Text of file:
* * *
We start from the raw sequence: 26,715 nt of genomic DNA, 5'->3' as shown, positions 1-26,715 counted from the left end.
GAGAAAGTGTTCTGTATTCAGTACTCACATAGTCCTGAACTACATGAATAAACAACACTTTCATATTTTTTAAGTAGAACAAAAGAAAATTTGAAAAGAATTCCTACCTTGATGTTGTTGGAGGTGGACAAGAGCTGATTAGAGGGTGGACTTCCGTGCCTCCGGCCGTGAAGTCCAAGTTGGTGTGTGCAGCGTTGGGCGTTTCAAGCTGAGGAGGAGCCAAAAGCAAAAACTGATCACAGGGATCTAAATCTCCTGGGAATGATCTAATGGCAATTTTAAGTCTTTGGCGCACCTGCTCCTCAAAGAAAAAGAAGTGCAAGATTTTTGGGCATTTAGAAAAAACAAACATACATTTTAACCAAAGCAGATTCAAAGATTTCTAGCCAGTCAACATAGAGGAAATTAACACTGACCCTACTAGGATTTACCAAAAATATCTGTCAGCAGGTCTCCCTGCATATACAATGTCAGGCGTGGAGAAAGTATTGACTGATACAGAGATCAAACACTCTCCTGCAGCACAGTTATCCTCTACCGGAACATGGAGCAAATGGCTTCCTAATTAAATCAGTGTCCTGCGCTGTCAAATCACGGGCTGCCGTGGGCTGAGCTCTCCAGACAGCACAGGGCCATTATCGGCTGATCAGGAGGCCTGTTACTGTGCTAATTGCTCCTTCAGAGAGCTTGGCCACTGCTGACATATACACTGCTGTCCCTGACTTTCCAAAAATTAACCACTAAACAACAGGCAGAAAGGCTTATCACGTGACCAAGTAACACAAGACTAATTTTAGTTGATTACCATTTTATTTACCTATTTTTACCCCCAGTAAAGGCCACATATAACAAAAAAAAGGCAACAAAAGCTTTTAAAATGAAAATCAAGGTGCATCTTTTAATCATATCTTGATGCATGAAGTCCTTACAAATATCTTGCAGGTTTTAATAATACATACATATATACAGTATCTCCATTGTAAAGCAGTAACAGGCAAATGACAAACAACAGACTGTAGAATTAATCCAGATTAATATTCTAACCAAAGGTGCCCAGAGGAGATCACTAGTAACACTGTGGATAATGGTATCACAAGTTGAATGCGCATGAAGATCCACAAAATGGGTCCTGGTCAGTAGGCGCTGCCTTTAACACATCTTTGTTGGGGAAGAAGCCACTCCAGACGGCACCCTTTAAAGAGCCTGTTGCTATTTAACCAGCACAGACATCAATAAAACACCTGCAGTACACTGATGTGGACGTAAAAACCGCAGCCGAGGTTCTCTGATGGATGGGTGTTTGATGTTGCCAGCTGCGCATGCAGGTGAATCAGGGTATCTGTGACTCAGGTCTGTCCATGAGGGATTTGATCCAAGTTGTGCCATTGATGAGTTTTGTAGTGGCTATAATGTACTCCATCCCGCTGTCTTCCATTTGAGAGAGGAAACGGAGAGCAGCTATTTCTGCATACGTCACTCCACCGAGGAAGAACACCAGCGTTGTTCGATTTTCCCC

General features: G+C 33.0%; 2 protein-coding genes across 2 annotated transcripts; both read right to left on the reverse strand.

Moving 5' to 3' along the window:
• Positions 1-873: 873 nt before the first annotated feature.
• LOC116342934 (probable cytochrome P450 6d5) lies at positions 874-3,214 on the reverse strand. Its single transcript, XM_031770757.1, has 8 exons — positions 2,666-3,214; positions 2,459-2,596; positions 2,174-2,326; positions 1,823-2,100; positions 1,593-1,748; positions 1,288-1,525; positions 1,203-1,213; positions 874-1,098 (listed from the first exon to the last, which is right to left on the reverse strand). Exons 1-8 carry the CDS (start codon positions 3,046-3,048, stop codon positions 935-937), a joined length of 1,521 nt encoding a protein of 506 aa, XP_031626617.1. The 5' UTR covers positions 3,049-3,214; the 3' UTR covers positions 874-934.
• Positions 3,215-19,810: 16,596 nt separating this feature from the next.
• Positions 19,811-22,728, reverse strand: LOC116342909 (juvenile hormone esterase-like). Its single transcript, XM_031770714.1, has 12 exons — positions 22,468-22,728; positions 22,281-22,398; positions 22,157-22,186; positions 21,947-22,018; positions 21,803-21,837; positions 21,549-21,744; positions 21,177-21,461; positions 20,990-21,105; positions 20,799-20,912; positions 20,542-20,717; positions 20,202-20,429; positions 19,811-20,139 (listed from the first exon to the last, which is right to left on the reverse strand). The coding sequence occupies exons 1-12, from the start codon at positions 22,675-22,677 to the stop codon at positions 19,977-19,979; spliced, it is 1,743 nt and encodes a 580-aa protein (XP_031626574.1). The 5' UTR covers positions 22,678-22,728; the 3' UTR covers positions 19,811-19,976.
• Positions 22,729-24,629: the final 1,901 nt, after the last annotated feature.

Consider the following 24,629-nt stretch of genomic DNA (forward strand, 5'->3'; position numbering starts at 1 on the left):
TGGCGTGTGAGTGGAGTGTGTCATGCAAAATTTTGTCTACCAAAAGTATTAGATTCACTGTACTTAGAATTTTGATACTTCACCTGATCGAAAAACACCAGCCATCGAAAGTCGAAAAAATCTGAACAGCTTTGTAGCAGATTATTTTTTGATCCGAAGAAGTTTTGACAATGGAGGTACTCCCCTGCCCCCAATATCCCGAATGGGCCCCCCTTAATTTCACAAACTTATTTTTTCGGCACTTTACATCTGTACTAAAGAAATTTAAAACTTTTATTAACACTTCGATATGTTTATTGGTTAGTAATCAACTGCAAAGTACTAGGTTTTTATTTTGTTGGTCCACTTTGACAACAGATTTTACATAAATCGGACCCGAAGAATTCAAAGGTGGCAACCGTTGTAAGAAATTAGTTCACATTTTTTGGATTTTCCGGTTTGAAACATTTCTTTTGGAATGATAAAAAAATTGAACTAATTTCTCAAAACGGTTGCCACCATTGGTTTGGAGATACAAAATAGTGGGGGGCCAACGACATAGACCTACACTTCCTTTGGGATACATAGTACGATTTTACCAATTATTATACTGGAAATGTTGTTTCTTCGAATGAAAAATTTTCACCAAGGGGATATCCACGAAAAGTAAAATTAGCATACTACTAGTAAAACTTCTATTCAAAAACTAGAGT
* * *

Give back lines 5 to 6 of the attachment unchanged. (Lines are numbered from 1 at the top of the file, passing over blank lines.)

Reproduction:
• Positions 1-873: 873 nt before the first annotated feature.
• LOC116342934 (probable cytochrome P450 6d5) lies at positions 874-3,214 on the reverse strand. Its single transcript, XM_031770757.1, has 8 exons — positions 2,666-3,214; positions 2,459-2,596; positions 2,174-2,326; positions 1,823-2,100; positions 1,593-1,748; positions 1,288-1,525; positions 1,203-1,213; positions 874-1,098 (listed from the first exon to the last, which is right to left on the reverse strand). Exons 1-8 carry the CDS (start codon positions 3,046-3,048, stop codon positions 935-937), a joined length of 1,521 nt encoding a protein of 506 aa, XP_031626617.1. The 5' UTR covers positions 3,049-3,214; the 3' UTR covers positions 874-934.